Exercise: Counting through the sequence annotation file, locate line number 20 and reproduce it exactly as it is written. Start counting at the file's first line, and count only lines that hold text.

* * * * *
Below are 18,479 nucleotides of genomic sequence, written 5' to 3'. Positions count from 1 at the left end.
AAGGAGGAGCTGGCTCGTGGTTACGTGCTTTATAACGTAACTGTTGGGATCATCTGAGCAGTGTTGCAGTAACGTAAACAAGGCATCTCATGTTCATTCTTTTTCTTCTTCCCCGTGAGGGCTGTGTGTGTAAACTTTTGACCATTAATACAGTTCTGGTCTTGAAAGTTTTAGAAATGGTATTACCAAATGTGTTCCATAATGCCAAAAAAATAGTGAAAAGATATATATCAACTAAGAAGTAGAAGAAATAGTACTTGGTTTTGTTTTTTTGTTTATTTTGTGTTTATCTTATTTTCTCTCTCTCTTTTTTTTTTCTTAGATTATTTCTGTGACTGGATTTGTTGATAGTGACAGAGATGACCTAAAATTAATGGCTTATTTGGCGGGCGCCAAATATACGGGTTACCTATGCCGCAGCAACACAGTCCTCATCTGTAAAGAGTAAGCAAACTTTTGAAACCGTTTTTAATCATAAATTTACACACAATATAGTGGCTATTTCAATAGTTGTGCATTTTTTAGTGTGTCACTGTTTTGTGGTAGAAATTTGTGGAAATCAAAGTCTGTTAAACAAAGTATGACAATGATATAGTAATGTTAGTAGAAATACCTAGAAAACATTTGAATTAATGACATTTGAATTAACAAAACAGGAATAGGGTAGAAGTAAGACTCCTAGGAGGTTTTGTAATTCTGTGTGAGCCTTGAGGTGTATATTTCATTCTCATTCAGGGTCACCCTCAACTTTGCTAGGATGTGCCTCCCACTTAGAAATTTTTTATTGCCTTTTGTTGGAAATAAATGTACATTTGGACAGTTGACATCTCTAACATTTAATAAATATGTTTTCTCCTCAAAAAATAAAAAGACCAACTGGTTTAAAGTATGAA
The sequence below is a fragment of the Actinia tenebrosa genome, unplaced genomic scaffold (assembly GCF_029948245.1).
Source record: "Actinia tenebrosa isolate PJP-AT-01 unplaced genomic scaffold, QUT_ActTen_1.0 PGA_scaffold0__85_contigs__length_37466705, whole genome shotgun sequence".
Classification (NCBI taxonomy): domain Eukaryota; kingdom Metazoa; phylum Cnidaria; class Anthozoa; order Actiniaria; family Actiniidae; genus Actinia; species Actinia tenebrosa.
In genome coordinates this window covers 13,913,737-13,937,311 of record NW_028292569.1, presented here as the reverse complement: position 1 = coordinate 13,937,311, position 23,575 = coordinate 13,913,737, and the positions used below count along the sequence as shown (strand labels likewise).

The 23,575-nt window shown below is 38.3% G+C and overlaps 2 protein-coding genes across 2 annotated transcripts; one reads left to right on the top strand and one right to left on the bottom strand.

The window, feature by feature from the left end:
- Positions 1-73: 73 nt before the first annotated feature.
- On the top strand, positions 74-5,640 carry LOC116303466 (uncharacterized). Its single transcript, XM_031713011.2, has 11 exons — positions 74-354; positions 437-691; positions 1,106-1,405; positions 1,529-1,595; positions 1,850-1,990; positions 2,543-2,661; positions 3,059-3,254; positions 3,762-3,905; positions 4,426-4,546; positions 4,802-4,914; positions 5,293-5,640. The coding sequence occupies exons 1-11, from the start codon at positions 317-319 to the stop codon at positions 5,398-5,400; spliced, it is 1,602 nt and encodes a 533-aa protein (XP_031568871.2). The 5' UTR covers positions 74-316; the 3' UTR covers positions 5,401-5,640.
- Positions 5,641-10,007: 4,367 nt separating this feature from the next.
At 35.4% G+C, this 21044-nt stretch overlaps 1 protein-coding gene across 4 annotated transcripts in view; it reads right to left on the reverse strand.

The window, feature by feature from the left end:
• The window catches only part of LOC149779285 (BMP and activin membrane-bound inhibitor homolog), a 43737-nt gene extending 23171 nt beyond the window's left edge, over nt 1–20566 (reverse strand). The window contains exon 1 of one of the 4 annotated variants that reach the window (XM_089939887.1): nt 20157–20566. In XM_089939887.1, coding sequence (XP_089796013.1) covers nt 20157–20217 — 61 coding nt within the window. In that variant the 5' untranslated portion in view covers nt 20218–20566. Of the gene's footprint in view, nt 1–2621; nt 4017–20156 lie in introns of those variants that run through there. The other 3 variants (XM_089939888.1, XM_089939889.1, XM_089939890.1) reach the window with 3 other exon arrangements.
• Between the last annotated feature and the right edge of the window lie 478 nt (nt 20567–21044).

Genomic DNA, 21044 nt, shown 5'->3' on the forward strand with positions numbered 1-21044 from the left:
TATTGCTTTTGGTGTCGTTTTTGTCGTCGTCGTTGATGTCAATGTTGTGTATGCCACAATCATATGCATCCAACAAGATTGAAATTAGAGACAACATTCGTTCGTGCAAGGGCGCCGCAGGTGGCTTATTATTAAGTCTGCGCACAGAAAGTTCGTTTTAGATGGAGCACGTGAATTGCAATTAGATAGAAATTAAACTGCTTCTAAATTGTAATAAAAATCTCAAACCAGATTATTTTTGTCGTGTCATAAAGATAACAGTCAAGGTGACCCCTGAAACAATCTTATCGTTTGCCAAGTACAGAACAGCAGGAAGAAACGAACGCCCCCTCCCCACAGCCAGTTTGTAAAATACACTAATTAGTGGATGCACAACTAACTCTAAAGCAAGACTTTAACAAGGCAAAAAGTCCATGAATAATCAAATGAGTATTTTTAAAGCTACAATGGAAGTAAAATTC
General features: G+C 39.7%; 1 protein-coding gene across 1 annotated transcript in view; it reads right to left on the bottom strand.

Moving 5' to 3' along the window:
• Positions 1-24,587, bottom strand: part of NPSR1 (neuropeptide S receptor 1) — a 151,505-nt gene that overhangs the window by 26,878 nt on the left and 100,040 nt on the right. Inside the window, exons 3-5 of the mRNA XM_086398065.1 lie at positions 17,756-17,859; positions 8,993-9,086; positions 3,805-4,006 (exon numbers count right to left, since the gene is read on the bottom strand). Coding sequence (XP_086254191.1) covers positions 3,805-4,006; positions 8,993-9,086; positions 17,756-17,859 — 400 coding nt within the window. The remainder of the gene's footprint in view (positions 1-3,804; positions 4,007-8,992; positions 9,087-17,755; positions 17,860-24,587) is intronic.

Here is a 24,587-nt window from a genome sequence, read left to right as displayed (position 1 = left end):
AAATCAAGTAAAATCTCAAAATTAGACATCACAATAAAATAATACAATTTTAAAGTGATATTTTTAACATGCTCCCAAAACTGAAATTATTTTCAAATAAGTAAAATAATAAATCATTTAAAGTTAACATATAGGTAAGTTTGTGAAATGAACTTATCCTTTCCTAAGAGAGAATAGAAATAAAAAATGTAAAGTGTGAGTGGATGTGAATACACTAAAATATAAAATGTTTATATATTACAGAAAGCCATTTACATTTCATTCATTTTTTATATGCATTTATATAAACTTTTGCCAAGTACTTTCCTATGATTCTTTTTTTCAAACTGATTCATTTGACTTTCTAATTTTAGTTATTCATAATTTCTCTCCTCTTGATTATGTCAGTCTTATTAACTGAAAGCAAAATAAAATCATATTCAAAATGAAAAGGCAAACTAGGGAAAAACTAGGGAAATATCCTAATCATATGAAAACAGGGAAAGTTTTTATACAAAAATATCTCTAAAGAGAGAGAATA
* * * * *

• Positions 1-24,587, bottom strand: part of NPSR1 (neuropeptide S receptor 1) — a 151,505-nt gene that overhangs the window by 26,878 nt on the left and 100,040 nt on the right. Inside the window, exons 3-5 of the mRNA XM_086398065.1 lie at positions 17,756-17,859; positions 8,993-9,086; positions 3,805-4,006 (exon numbers count right to left, since the gene is read on the bottom strand). Coding sequence (XP_086254191.1) covers positions 3,805-4,006; positions 8,993-9,086; positions 17,756-17,859 — 400 coding nt within the window. The remainder of the gene's footprint in view (positions 1-3,804; positions 4,007-8,992; positions 9,087-17,755; positions 17,860-24,587) is intronic.